|Major Groups > Gilled Mushrooms > Dark-Spored > Coprinoid/Puffballs/Oddballs > Podaxis longii|
by Michael Kuo
Podaxis longii is an amazing desert mushroom, thrusting itself up to nearly 20 inches high on a thick, woody stem. In many ways it is reminiscent of Coprinus comatus, the well-known "shaggy mane," but it is larger and tougher than that species, and does not feature well-formed gills; instead, it has an irregular puffball-like interior that eventually turns into spore dust and disintegrates. It is closely related to the better known and more widely distributed Podaxis pistillaris, which also appears in arid ecosystems, but that species is significantly smaller and features larger spores. Although it was officially described in 1985 (McKnight, p. 27), Podaxis longii was recognized in an unofficial way by Long in the early 20th Century; McKnight used the epithet longii to recognize Long's earlier, unofficial contribution.
Ecology: Presumably saprobic; growing alone, scattered or in small troops in arid, desert settings--including wasteland, fields, and urban locations; spring through fall (but tough, and sometimes lasting over winter); southern California, southern Arizona, and Texas; also recorded from Argentina, and therefore probably to be expected in the arid regions of Mexico and Central America. The illustrated and described collection is from southern Texas.
Cap: 8-18 cm high and 4-8 cm across at maturity; oval when very young, but soon more or less cylindric, with a rounded apex; shaggy to scaly; sticky when fresh, but soon dry; white to whitish or pale brownish; the margin tucked under and attached to the stem.
Interior: Ranging from fairly solid and marbled in appearance to being composed of vaguely gill-like, contorted plates; at first whitish but soon brownish and eventually reddish brown; at maturity turning into brown powder.
Stem: 8-20 cm long; up to 3 cm thick at apex; more or less equal above a swollen base that is usually buried and rooted in the sand; extremely tough and woody; coarsely fibrillose to scaly; sticky when fresh, but soon dry; whitish to brownish; without a ring; in old age sometimes remaining after the cap and spore mass have deteriorated.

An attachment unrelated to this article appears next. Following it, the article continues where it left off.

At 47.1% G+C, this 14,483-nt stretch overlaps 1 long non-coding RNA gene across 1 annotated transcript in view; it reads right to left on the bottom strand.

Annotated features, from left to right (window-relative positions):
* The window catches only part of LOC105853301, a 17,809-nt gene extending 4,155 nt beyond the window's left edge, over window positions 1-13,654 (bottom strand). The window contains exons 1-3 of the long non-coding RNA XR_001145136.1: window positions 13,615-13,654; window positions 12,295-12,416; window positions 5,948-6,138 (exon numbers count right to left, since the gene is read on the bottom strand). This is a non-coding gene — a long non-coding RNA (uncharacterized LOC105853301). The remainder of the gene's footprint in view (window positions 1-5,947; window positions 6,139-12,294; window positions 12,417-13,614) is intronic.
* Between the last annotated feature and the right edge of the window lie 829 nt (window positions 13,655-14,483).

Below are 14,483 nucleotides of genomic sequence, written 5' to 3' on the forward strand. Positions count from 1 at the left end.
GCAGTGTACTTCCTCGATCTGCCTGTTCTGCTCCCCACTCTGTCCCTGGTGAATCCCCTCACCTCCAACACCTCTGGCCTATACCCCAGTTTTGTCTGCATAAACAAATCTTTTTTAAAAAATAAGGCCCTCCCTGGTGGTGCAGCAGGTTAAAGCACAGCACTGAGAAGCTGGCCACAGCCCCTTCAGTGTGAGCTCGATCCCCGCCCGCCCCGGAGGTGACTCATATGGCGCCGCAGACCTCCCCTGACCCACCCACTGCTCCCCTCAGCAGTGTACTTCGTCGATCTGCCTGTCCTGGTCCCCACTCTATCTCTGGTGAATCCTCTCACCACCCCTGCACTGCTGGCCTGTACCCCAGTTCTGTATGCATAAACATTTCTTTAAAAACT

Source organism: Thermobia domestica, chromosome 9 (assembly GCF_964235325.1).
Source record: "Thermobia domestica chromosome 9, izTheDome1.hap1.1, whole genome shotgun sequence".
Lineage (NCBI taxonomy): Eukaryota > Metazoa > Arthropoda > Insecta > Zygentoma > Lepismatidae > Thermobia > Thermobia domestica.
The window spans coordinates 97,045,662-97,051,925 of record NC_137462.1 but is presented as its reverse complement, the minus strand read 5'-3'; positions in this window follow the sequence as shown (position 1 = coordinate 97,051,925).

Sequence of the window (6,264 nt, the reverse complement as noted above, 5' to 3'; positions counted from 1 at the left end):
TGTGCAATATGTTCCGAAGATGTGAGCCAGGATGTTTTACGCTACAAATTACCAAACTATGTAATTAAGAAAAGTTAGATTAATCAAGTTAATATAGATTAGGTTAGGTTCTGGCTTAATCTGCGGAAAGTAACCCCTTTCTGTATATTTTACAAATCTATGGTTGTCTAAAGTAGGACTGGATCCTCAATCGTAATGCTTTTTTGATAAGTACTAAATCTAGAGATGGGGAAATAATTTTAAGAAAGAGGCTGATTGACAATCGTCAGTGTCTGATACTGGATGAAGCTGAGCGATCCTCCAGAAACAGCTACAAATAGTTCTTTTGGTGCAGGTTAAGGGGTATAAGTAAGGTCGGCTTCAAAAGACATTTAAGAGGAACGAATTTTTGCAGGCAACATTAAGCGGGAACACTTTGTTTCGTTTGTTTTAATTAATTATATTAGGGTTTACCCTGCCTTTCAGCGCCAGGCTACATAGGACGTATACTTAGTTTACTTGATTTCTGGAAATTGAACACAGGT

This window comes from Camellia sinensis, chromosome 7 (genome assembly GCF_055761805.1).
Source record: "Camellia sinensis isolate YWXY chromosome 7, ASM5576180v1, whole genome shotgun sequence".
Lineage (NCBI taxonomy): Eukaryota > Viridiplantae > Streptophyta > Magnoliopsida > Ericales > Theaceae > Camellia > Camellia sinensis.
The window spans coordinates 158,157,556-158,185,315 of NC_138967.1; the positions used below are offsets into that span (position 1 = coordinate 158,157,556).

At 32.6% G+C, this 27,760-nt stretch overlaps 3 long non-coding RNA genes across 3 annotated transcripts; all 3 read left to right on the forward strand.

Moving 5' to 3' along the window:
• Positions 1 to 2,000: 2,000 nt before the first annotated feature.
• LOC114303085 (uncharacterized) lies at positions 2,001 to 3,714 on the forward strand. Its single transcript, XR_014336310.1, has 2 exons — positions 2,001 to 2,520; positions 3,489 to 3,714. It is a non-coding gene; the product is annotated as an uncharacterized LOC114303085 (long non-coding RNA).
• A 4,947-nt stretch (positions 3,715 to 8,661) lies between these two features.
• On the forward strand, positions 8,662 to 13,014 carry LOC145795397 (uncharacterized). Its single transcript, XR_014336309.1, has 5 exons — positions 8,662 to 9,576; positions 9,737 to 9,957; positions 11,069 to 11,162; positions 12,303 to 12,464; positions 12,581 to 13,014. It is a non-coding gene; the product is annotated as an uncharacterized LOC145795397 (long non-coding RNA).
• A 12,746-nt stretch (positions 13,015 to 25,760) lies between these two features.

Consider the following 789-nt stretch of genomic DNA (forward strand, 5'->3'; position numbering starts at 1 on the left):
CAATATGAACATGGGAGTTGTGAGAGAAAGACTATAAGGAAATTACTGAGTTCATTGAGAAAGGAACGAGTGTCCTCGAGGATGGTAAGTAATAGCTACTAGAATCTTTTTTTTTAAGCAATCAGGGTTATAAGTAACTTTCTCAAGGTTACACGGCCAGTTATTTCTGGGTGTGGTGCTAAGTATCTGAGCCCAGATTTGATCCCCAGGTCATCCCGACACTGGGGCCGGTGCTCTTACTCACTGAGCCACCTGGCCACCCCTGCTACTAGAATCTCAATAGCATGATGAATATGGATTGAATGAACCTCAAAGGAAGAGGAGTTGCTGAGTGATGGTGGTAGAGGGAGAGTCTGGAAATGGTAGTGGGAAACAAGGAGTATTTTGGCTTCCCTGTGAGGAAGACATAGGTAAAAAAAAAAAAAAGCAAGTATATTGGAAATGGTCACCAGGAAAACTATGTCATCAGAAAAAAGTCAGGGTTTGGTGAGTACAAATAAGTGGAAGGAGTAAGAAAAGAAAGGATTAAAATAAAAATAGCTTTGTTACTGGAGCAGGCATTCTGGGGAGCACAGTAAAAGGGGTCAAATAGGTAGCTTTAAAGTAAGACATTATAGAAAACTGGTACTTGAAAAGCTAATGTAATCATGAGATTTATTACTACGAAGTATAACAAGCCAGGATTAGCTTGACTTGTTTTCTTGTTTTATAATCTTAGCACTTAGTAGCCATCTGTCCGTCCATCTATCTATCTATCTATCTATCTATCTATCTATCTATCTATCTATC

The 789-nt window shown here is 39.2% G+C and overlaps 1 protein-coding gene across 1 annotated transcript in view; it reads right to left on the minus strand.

Flesh: Tough; whitish.
Odor and Taste: Odor not distinctive.
Spore Print: Not obtainable as a "spore print," but mature specimens shed brown to orangish or reddish brown spore powder profusely.
Microscopic Features: Spores 6-10 (-13) x 6-8 µ; subglobose to broadly ellipsoid or irregular in outline; very thick walled; hyaline to brownish in KOH; yellowish to brownish in water; with a shallow, wide (1-2 µ), elliptical pore; rarely with a very tiny (under 0.5 x 0.5 µ), stublike sterigma. Capillitium thick-walled.
A 2001 treatment of Podaxis argentinus in Argentina by Dios and collaborators, in my opinion, actually describes Podaxis longii, given the robust dimensions and microscopic characters of the described collections (and given the fact that the authors were apparently unfamiliar with McKnight's earlier Podaxis publications, since they are not mentioned or cited). McKnight reports Podaxis longii from Argentina.
Thanks to John Rosford for collecting, documenting, and preserving the illustrated specimens.
Cite this page as:
Kuo, M. (2014, August). Podaxis longii. Retrieved from the MushroomExpert.Com Web site: http://www.mushroomexpert.com/podaxis_longii.html